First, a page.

Linked by Thom Holwerda on Tue 1st Mar 2011 00:28 UTC
Mac OS X It's sad to see that even after all these years, we still have to write articles like this one. It's all over the web right now: a new backdoor Mac OS X trojan discovered! Code execution! Indicative of rise in Mac malware! Until, of course, you actually take a look at what's going on, and see that not only is it not in the wild, it can't really do anything because it's a beta.
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RE[3]: Maybe I'm crazy...
by kaiwai on Wed 2nd Mar 2011 06:00 UTC in reply to "RE[2]: Maybe I'm crazy..."
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I hope I am misunderstanding you, because the app stores of the "walled garden" variety are not about security so much as they are about control.

Even devices in walled gardens can have vulnerabilities exploitable through the app store or directly. The iphone rootkit (which is generally used intentionally by end users to break apple's chain of control) is technically proof of a vulnerability in the device.

While it represents a win for end users due to the freedom it gives them, it represents a failure by apple to protect it's platform. It's just so contorted that we live in a world where we have to break into our own devices.

True, but a walled garden makes the likelihood a whole lot lower but event then I think it gives a false sense of security to end users - I think there has already been an example recently with Android where an application was a approved but then remotely removed because it turned out not to be so kosher after all. There is only so many things that the app reviewers can check for and it wouldn't surprise me if sometime in the future there is an embarrassing situation. Although I love the AppStore on Mac OS X I never use it as my 'line of defence' against trojans etc.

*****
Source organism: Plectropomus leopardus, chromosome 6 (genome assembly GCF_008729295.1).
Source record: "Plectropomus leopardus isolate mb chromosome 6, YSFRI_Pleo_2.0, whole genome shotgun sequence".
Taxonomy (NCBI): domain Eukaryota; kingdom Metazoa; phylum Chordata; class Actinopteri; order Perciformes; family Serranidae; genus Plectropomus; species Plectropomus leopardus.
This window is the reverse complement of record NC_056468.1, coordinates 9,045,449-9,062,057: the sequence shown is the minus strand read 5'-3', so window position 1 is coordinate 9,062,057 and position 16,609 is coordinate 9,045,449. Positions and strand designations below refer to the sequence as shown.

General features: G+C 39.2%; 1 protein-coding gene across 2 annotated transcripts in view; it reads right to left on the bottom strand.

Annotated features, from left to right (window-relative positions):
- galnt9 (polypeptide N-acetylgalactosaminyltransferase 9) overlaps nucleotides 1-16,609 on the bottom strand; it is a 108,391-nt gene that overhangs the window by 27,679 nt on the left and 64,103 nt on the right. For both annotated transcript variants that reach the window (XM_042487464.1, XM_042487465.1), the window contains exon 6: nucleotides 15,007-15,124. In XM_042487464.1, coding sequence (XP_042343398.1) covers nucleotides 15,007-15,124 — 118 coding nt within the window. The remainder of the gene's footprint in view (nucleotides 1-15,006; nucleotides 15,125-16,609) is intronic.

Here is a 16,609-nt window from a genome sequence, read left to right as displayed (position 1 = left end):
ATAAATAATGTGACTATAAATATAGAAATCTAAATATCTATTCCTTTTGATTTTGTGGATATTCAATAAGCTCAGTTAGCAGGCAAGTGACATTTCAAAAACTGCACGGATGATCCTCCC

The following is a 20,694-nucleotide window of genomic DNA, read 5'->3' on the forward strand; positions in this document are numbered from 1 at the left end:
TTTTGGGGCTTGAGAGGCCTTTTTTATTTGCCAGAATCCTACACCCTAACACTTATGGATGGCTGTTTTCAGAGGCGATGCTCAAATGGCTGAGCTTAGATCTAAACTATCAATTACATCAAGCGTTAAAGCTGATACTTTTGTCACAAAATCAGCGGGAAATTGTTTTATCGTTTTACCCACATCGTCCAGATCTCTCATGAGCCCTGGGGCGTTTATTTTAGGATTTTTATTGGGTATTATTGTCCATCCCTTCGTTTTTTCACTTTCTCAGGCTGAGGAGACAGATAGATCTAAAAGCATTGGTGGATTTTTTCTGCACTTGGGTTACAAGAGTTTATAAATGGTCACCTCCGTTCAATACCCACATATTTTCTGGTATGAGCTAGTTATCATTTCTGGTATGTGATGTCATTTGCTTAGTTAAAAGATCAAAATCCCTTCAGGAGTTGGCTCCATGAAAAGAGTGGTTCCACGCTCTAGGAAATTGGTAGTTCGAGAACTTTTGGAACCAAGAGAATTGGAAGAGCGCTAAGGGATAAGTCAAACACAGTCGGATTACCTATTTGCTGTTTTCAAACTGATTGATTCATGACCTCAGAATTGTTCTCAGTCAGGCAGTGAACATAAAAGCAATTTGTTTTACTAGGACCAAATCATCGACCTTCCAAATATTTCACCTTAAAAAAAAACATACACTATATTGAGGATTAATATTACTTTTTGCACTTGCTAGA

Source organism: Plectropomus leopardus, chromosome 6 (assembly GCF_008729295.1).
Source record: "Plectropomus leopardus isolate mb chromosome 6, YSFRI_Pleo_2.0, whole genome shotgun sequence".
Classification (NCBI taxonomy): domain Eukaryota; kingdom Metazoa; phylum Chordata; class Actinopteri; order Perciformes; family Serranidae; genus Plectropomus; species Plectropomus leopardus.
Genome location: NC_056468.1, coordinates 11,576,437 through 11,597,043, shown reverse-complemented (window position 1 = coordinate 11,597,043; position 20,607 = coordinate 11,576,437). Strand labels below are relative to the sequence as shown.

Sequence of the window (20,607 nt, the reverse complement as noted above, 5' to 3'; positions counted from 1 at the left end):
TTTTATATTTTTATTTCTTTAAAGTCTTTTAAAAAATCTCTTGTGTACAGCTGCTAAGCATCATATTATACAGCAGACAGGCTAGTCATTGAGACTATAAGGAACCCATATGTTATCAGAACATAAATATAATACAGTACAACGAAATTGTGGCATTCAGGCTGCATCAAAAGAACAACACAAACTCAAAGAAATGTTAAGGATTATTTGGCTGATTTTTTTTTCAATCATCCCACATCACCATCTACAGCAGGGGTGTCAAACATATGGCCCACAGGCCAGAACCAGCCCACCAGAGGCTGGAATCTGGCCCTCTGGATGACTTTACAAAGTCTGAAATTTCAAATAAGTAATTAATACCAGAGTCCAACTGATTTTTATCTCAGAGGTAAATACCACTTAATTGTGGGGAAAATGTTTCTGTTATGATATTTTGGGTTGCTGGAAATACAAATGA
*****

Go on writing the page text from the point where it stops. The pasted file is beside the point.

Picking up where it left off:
Yes, I understand it is about control but a side effect of control is greater security in much the same way that a police state can result in a lower crime rate - is it really worth the price for less freedom? I certainly don't think so. Is Singapore clean and pretty much crime free? sure but I sure as hell don't want to be arrested because the morality police catch my boyfriend and I having some undercover fun.

Thankfully we agree, but I don't think security implies lack of freedom in the first place. However, security just happens to be an excellent excuse for vendors to take freedoms away from the ignorant, and by extension (through market pressure) the rest of us too.

When I mean security I am talking about the fact that when you add more security to a system things either become more laborious to do, require you to work around it or worse ends up curbing your freedom in some way. If you have a fixed purpose device like an iPod Touch, there is security because there are limited things you can actually do with the device - you actually have to really go out of your way to accomplish the end goal of making it less secure. The net result is you've got a secure market place that has fixed set of rules but is it worth the price of not being able to tinker, source applications from other locations, being able to maybe loading on another operating system to the device itself etc?

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